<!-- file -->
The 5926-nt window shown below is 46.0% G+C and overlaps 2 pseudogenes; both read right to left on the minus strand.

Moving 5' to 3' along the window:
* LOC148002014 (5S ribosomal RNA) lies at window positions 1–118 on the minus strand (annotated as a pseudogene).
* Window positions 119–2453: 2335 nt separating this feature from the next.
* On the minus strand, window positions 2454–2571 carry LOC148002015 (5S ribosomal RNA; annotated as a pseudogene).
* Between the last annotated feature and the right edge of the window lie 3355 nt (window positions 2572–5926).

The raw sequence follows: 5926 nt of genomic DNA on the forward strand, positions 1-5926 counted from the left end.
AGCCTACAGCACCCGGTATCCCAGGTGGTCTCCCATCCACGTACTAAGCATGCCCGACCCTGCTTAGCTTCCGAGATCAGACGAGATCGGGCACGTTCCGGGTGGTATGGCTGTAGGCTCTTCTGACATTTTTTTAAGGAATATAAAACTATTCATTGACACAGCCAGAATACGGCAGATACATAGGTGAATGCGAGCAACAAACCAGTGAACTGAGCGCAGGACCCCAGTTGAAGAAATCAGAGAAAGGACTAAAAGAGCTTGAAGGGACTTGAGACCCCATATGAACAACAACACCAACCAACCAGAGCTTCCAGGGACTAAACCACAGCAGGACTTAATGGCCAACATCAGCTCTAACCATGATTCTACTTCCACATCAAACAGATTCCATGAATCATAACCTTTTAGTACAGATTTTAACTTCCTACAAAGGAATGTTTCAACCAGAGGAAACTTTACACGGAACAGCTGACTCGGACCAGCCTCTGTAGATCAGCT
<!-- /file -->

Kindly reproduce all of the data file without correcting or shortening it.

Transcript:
The 5926-nt window shown below is 46.0% G+C and overlaps 2 pseudogenes; both read right to left on the minus strand.

Moving 5' to 3' along the window:
* LOC148002014 (5S ribosomal RNA) lies at window positions 1–118 on the minus strand (annotated as a pseudogene).
* Window positions 119–2453: 2335 nt separating this feature from the next.
* On the minus strand, window positions 2454–2571 carry LOC148002015 (5S ribosomal RNA; annotated as a pseudogene).
* Between the last annotated feature and the right edge of the window lie 3355 nt (window positions 2572–5926).

The raw sequence follows: 5926 nt of genomic DNA on the forward strand, positions 1-5926 counted from the left end.
AGCCTACAGCACCCGGTATCCCAGGTGGTCTCCCATCCACGTACTAAGCATGCCCGACCCTGCTTAGCTTCCGAGATCAGACGAGATCGGGCACGTTCCGGGTGGTATGGCTGTAGGCTCTTCTGACATTTTTTTAAGGAATATAAAACTATTCATTGACACAGCCAGAATACGGCAGATACATAGGTGAATGCGAGCAACAAACCAGTGAACTGAGCGCAGGACCCCAGTTGAAGAAATCAGAGAAAGGACTAAAAGAGCTTGAAGGGACTTGAGACCCCATATGAACAACAACACCAACCAACCAGAGCTTCCAGGGACTAAACCACAGCAGGACTTAATGGCCAACATCAGCTCTAACCATGATTCTACTTCCACATCAAACAGATTCCATGAATCATAACCTTTTAGTACAGATTTTAACTTCCTACAAAGGAATGTTTCAACCAGAGGAAACTTTACACGGAACAGCTGACTCGGACCAGCCTCTGTAGATCAGCT